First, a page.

Reich (1897-1957) was a Viennese psychiatrist and great admirer of Freud and worked with him in his psychoanalytic clinic in Vienna. Based on Freud’s libido theory, Reich began to scientifically investigate the role of repressed “life” energy in psychopathology and how this became trapped in the body tissues. He termed this energy “orgone”. Reich’s work can in some ways be described as the ‘physicalisation of psychoanalysis. In psychoanalysis the patient lies on the couch and talks, the analyst listens and offers interpretations. Through this work energy that has been trapped by repressive defences is freed up and the patient experiences relief from his psychological dis-ease. Reich however achieved this not by talking but by working with the body in a very physical way, the similarity between this and yoga is an obvious one.
He felt that when energy was blocked or inhibited in the body, symptoms arose and Reich therefore set about physically liberating this energy as a way of addressing symptoms. Once this energy was unblocked or released, its full expression was then encouraged via orgasm during intercourse or masturbation. The concept of blocked energy and freeing this energy is also a key theme in yoga practise. In contrast, once blocked energy has been released in yoga its movement is encouraged upwards, moving up the from the lower chakras to the crown chakra to be utilised for human development. Reich’s clinical work showed that energy was bound up and blocked all over the body and he set about finding ways to liberate this energy.
He used methods such as deep breathing and physical manipulation and he found that once he started to break through the patients body armour that people reacted with intense hatred and strong resistance at any attempt to disturb the neurotic equilibrium, via any breach to the proposed blockage . This reaction proved a major obstacle in the path of growth and development for Reich’s patients. Here too we can make comparisons with Ashtanga yoga. It is interesting to note that many yoga students do not breath properly. This is on many levels quite a striking observation, as during most yoga classes and throughout all popular yoga literature there is always an emphasis placed on breathing and how this is central to the practise of yoga. However in the minds of many students, this premise seems to have been unknowingly turned on its head and breathing has become the least important part of the practise. Central to the practise of Ashtanga yoga is a deep, and controlled breathing technique called Ujjayi pranayama. During the practise the breath is made strong and deep. The inhalations and exhalations are deep enough, to allow the student to synchronise their movement with the breath. For this synchronisation to happen strong, deep breathing is required, however there are students who are unconsciously averse to take full deep breath, and will throughout the practise take multiple, highly shallow breaths in the very uppermost part of the chest, and in some parts of the practise actually hold their breath. There is also an observed pattern where the practise will be stopped with ‘student made’ pauses which would thereby automatically disrupt the flow of the breath.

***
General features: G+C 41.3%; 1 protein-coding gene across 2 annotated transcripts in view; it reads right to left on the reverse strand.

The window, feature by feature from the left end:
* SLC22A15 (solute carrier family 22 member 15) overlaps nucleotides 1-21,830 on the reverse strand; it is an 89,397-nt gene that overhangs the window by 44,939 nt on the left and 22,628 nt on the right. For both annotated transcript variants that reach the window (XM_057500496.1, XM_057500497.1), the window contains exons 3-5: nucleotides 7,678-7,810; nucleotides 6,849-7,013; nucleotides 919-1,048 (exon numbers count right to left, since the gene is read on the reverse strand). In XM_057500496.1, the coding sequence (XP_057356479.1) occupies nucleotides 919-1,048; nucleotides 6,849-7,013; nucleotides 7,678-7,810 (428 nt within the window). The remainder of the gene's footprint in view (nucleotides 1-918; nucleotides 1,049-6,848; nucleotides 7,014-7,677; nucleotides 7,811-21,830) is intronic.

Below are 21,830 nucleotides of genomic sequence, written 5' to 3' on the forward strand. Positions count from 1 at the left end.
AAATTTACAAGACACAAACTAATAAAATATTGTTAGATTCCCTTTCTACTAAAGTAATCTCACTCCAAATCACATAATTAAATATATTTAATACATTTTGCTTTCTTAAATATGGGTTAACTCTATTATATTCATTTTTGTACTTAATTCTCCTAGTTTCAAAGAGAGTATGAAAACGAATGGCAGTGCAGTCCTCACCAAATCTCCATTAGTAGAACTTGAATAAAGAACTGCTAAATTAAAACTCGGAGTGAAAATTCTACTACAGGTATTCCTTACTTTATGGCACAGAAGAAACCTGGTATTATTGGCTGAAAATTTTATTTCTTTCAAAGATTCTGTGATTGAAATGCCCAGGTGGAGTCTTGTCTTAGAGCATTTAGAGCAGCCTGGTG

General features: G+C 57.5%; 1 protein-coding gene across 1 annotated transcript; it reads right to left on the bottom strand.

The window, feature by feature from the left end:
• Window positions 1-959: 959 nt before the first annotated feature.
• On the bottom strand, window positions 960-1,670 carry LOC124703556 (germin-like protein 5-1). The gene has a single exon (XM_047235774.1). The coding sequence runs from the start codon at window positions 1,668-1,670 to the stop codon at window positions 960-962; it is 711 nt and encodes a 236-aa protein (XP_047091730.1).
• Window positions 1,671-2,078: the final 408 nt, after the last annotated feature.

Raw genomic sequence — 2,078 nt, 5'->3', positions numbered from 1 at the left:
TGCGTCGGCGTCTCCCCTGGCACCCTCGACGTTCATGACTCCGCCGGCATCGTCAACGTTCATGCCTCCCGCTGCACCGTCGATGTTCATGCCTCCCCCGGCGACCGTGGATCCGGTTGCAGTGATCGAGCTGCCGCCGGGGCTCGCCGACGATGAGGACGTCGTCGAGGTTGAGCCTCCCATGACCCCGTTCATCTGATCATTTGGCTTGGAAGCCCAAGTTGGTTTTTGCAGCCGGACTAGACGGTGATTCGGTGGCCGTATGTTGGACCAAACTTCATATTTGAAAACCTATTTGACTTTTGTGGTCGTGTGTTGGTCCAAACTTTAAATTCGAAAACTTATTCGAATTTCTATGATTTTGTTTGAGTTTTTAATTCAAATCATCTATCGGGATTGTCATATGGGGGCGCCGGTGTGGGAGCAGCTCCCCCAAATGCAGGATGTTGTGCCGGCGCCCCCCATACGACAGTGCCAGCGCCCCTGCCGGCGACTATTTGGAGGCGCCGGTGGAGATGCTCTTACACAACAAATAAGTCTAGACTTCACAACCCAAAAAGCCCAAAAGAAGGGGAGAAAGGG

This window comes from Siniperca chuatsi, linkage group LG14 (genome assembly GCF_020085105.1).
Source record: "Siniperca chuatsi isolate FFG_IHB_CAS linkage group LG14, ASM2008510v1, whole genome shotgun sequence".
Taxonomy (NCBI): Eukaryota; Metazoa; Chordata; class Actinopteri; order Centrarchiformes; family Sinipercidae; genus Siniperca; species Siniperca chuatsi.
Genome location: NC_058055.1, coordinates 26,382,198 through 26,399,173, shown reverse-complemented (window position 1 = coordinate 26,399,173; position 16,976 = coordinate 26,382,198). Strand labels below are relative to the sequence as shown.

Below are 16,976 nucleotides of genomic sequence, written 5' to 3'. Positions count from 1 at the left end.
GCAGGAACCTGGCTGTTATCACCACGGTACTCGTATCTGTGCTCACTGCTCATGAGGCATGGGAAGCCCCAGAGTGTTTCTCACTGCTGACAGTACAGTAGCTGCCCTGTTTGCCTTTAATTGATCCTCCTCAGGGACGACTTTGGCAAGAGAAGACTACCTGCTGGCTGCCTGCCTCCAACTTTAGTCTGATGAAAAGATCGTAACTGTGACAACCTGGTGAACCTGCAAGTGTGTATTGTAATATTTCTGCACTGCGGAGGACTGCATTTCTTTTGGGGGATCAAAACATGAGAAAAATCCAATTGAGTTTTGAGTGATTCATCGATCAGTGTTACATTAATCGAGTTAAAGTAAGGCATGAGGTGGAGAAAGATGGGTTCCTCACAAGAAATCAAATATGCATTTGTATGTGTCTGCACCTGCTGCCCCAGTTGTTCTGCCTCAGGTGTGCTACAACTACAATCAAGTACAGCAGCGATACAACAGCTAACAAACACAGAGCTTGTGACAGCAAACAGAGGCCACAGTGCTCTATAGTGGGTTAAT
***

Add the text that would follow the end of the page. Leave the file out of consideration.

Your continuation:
The physical manipulation used by Reich can also be likened to the physical ‘adjustment’ used in Ashtanga yoga, and here too the teacher can be met with resistance. Students can be extremely reluctant and uncomfortable during adjustment, as the physical adjustment serves to take the student into a deeper experience of the posture. Also the postures and movements in Ashtanga yoga are powerful in themselves without any physical adjustment. Students are required to go through the many possibilities of their range of movement, they are bending backwards, forwards, sideways, twisting, going upside down as well as learning how to support their entire bodyweight in many varied ways. So similar to the situation Reich described, we can also observe the unconscious resistances to work deeply within the yoga practise and these are summarised below;
Incorrect breathing technique (as mentioned above)
Inappropriate light heartedness/chattiness in the class (this can also be evoked by the teacher representing the teachers subconscious resistances)
Self contrived modifications of technique to the extent that the original technique has been more or less been evaded. This is often rationalised as a sensible protection against injury or likewise the posture itself may be described as an absurd contortion that is unfit for human practise.
False compliance with the technique- this could manifest as seeming to do the practise faithfully but on some level holding back, containing the practise so much that they are constantly in a comfort zone. This can also be rationalised as being careful and avoiding injury.
False modesty and rationalisation- here the student will claim that he has no need to do any “advanced postures” (basically what he is personally struggling with) and that he is happy with what he is doing. He will downplay the importance of that which makes him uncomfortable by putting it into the perspective of his whole life, thus diminishing its value to him and his personal development.